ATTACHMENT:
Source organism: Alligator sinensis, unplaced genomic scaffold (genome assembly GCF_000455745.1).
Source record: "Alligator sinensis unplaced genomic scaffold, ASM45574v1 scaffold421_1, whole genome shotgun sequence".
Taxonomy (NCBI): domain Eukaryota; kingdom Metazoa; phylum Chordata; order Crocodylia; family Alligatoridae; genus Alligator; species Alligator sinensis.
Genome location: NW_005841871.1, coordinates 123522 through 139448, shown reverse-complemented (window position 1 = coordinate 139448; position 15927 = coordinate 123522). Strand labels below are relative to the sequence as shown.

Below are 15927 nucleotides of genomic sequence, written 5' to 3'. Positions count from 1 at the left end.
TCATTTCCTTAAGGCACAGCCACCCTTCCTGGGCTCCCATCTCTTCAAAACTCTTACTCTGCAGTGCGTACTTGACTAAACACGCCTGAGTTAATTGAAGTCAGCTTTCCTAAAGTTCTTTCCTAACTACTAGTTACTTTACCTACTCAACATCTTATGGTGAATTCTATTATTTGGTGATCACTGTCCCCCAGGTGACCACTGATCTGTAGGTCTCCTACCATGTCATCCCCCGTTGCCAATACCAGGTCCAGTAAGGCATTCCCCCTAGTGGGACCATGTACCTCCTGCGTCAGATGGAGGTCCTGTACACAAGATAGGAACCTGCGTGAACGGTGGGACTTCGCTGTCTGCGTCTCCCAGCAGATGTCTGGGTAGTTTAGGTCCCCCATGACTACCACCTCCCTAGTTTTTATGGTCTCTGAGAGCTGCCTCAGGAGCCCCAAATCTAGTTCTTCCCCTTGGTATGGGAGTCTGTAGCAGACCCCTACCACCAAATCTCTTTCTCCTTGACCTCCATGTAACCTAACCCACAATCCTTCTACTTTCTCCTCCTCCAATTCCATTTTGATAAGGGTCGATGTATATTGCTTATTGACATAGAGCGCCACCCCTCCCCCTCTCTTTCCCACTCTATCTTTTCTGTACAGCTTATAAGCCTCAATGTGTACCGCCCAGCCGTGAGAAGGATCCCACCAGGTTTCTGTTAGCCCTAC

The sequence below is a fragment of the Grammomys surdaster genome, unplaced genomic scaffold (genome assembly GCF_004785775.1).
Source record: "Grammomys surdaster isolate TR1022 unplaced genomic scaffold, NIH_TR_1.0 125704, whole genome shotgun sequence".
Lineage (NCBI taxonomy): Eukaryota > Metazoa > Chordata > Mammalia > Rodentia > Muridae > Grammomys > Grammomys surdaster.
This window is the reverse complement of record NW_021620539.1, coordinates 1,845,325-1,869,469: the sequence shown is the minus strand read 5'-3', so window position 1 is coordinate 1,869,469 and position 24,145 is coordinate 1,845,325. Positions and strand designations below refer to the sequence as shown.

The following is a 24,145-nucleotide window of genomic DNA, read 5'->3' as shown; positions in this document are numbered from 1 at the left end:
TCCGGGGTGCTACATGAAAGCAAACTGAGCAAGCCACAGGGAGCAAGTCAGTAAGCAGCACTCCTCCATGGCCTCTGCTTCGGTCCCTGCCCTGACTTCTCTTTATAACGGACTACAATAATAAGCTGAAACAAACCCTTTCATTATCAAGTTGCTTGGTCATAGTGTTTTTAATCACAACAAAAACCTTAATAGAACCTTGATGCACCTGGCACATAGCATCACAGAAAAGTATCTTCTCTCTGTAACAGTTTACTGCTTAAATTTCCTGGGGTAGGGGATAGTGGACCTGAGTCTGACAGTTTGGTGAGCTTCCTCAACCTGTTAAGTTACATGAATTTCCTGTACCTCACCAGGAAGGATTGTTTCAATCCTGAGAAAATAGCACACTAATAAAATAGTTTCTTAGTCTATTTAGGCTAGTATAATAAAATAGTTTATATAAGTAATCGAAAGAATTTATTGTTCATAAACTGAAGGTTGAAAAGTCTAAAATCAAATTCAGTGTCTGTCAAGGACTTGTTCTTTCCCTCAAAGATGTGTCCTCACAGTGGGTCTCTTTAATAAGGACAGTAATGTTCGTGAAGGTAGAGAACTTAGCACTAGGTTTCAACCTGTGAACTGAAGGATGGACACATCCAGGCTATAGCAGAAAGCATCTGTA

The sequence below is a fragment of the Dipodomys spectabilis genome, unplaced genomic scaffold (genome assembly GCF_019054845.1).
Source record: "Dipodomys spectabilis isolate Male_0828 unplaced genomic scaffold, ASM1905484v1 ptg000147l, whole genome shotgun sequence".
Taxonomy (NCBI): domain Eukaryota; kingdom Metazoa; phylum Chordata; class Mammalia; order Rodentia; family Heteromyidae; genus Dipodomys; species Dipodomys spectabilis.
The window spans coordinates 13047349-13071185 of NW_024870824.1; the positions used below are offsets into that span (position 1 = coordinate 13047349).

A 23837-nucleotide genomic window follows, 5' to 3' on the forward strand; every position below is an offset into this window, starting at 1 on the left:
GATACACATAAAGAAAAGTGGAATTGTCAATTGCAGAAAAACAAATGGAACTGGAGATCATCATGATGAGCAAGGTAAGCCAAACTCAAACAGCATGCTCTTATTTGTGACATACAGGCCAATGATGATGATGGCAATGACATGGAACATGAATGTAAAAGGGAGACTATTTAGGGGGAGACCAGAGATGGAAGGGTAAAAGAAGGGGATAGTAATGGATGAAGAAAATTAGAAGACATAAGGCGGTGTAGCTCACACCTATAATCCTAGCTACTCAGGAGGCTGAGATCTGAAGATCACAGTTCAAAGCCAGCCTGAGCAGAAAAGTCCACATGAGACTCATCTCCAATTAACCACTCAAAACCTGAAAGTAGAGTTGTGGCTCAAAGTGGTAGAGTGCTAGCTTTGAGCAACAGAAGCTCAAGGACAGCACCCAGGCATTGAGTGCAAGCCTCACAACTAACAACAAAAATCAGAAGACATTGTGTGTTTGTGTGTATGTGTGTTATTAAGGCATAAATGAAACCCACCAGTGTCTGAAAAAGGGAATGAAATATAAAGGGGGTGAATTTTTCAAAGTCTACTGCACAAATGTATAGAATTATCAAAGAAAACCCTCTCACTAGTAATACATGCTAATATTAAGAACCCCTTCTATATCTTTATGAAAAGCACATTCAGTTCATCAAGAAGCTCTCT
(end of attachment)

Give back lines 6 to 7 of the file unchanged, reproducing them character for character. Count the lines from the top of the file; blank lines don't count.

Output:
TCATTTCCTTAAGGCACAGCCACCCTTCCTGGGCTCCCATCTCTTCAAAACTCTTACTCTGCAGTGCGTACTTGACTAAACACGCCTGAGTTAATTGAAGTCAGCTTTCCTAAAGTTCTTTCCTAACTACTAGTTACTTTACCTACTCAACATCTTATGGTGAATTCTATTATTTGGTGATCACTGTCCCCCAGGTGACCACTGATCTGTAGGTCTCCTACCATGTCATCCCCCGTTGCCAATACCAGGTCCAGTAAGGCATTCCCCCTAGTGGGACCATGTACCTCCTGCGTCAGATGGAGGTCCTGTACACAAGATAGGAACCTGCGTGAACGGTGGGACTTCGCTGTCTGCGTCTCCCAGCAGATGTCTGGGTAGTTTAGGTCCCCCATGACTACCACCTCCCTAGTTTTTATGGTCTCTGAGAGCTGCCTCAGGAGCCCCAAATCTAGTTCTTCCCCTTGGTATGGGAGTCTGTAGCAGACCCCTACCACCAAATCTCTTTCTCCTTGACCTCCATGTAACCTAACCCACAATCCTTCTACTTTCTCCTCCTCCAATTCCATTTTGATAAGGGTCGATGTATATTGCTTATTGACATAGAGCGCCACCCCTCCCCCTCTCTTTCCCACTCTATCTTTTCTGTACAGCTTATAAGCCTCAATGTGTACCGCCCAGCCGTGAGAAGGATCCCACCAGGTTTCTGTTAGCCCTAC

The sequence below is a fragment of the Grammomys surdaster genome, unplaced genomic scaffold (genome assembly GCF_004785775.1).